Edwin Doran, managing director of Twickenham-based Edwin Doran’s World of Travel, started tailor-making 20 years ago because he felt he had a responsibility to find a holiday for his customers at the right price.


“We’re not a commission earner. We are in business. The thing about tailor-making is that you control the product and the client sees how hard you are working for your money.”


Doran says this side of the business is increasing and he is seeing a backlash to the Internet. He says: “It is not as good as people thought. If they wanted to buy on price they could, but in terms of the overall quality it is better to buy from an agent or tour operator. Our figures this year show that.”


Moxley has had similar experiences and believes the dynamic packaging trend is playing into the hands of independent agents. “There are people who do not have the time or inclination to package holidays for themselves on the web,” he says.


“We’re getting people back who have found the Internet is not all it’s cracked up to be. They have had a bad experience or made a mistake. Personal advice can be invaluable particularly if you are spending a lot of money.”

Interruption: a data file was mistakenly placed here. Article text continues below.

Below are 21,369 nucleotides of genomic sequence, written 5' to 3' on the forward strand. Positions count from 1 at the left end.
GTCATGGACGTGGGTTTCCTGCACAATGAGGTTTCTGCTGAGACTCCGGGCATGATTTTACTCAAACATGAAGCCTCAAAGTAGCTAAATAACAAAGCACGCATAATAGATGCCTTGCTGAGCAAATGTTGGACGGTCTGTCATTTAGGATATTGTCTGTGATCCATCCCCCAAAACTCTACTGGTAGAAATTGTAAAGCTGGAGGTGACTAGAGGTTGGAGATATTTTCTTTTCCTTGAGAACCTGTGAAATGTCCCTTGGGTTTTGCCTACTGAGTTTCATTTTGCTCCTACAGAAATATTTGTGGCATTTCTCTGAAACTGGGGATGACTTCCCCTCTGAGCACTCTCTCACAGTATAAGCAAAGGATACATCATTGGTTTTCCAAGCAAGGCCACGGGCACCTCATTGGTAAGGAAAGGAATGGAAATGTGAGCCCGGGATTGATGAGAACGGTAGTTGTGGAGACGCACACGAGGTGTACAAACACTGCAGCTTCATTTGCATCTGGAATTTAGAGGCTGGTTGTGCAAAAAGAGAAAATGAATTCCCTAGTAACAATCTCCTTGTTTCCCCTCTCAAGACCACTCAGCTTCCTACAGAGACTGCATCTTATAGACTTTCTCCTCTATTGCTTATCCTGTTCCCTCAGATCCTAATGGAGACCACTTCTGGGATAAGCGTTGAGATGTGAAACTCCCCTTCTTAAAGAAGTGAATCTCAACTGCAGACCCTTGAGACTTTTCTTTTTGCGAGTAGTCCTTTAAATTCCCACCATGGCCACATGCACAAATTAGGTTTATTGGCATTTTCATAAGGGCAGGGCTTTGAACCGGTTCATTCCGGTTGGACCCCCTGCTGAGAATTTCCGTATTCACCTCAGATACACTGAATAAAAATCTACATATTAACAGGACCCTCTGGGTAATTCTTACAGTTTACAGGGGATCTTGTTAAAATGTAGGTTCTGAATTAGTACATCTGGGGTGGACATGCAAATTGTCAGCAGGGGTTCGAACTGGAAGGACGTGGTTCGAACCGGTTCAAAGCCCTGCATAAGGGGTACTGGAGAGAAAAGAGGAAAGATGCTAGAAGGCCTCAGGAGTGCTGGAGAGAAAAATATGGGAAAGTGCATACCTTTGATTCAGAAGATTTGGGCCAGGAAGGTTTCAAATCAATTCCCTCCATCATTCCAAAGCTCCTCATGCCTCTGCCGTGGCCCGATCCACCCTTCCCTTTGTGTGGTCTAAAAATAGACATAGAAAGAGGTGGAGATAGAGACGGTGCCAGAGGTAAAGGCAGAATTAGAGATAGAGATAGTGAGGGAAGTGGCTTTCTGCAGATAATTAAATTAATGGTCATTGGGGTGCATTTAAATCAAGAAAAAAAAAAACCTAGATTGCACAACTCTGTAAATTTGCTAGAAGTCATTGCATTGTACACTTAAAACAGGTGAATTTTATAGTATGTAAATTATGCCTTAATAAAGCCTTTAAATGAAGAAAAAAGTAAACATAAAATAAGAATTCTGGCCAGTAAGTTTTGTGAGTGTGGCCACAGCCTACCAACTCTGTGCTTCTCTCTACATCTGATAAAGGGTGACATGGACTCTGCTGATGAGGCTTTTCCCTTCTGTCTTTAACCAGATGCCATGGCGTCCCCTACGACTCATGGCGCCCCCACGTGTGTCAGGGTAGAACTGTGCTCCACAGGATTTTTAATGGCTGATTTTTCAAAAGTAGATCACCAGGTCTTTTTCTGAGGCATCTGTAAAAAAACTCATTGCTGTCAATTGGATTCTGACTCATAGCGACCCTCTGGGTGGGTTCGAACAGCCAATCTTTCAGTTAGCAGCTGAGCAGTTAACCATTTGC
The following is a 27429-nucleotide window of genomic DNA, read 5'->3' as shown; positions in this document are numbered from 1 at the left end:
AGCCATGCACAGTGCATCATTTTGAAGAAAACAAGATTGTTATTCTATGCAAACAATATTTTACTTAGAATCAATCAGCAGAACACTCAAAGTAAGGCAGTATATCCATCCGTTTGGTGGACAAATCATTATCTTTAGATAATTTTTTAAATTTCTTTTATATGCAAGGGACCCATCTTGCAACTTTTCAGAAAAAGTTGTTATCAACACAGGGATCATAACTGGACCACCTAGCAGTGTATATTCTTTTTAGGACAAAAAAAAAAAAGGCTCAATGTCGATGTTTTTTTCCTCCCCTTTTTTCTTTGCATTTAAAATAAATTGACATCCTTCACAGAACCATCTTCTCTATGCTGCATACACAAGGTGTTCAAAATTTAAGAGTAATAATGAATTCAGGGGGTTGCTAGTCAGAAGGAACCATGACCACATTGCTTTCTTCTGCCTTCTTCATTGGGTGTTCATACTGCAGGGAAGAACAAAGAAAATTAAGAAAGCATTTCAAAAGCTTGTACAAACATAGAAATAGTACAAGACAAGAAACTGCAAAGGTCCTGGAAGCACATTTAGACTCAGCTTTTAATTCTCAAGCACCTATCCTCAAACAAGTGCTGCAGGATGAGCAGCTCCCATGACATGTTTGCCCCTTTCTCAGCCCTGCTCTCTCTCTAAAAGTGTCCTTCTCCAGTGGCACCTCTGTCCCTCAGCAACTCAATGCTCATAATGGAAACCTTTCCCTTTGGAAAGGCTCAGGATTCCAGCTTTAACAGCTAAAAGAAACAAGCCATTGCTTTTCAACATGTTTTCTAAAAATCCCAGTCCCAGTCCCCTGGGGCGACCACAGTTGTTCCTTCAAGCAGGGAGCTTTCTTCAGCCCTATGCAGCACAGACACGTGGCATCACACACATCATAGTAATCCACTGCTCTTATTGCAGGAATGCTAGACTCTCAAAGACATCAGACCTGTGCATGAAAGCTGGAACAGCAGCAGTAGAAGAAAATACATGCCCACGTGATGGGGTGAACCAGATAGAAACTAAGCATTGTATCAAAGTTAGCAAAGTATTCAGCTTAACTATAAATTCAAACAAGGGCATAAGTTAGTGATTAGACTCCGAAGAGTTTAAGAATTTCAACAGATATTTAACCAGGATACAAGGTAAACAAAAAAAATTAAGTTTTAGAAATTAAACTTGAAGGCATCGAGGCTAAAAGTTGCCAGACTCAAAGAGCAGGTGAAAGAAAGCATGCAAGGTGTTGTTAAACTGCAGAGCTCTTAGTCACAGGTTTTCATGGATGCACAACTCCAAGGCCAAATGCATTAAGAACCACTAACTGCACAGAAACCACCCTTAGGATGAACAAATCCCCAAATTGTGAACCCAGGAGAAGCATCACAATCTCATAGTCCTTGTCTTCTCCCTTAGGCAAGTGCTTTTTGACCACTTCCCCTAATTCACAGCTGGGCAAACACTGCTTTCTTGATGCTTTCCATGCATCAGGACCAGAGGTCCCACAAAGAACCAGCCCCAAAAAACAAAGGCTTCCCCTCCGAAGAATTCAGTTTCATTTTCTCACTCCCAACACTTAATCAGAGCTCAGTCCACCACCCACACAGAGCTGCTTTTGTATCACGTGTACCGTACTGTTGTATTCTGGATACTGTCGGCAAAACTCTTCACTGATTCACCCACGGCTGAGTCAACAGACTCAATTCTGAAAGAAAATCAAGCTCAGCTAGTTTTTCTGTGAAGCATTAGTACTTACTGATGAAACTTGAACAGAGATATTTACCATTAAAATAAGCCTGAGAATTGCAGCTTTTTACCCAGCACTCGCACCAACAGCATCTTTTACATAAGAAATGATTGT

Moxley thinks agents should stick to what they know and is concerned by the idea of everybody selling everything on a large scale.


“There could be some horror stories. If you are a travel agent you need to stick to to it. Tour operating requires a different set of skills and it frightens me when people say they are going to dynamically package because they don’t know the hotels or have reps in resorts. People have done it for years in small volumes but if you start to ramp it up without controlling quality there will be problems.”


Wimbleton agrees: “As an agent you are opening yourself up to a huge area of liability and agents don’t have the infrastructure to deal with that.”